Health systems are increasingly turning to electronic health records in order to provide easy access to data for those who need it – which includes physicians, patients and specialists. While there has been a lot of talk about electronic medical records (frequently called health records), not many patients are aware of what an electronic medical record is, what are the benefits of having one and what is available to them.
An electronic medical record is a version of your medical chart that can be accessed on your computer or smart phone and may include test results, medical history, discharge instructions and more.
Benefits of an electronic medical record include:
- Patient convenience – Patients can access their medical record anytime, from anywhere. Accessing laboratory and imaging test results, scheduling mammogram appointments, reviewing discharge instructions, and more can be done 24/7, with just the click of a mouse. You can also access your record from your smart phone.
- Improved accuracy – Prior to electronic medical records, most of the information in a patient’s record was handwritten. Handwritten information has a greater chance for misreading or misinterpretation. With an electronic medical record, all information is typed into the computer, reducing the chance of misreading the information or doctor’s order.
- Increased patient participation – Electronic medical records allow patients to participate in their care and keep better track of their medical history. This can lead to a better overall patient care experience and can improve diagnosis and treatment decisions since patients don’t have to rely on writing down important information about their medical history – it will all be stored electronically.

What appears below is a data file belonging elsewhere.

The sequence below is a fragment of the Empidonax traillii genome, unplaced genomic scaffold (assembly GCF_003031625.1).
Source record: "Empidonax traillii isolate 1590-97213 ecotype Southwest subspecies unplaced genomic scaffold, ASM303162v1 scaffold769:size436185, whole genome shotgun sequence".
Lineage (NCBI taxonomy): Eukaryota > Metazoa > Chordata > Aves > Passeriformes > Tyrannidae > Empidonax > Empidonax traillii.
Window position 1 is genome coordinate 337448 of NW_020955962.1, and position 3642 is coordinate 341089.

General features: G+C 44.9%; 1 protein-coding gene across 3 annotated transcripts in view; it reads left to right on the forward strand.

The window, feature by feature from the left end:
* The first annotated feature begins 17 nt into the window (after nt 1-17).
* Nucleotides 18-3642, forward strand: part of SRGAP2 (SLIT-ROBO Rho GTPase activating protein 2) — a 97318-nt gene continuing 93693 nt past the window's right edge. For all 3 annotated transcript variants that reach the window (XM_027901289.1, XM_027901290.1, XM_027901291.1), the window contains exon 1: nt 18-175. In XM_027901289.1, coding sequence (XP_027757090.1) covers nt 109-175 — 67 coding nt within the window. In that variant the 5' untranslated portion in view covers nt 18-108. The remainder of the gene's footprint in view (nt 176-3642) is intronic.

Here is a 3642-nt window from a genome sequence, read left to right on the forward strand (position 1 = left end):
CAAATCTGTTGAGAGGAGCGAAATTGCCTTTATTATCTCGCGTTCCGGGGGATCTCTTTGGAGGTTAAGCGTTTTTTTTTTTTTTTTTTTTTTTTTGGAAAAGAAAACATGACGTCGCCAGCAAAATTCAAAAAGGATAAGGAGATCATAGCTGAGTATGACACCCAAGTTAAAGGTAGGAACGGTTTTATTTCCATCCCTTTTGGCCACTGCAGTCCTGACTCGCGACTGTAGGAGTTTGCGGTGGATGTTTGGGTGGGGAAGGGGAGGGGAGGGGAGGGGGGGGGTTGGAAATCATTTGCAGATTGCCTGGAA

- Better sharing of information – Care becomes easier and safer when records can be shared. Important information such as blood type, prescribed drugs, medical conditions and other aspects of medical history can be accounted for much more quickly.
- Cost savings – Money is saved by using electronic medical records; not just the cost of paper and file folders, but the cost of labor and space, too. The efficiencies created by simply typing a few identifying keystrokes to retrieve a patient’s record – as opposed to staring at thousands of file folders, filing and refilling them – saves thousands of dollars. Efficiencies put into play by doctors, insurance companies and hospitals to save money eventually lead to patients saving money, too.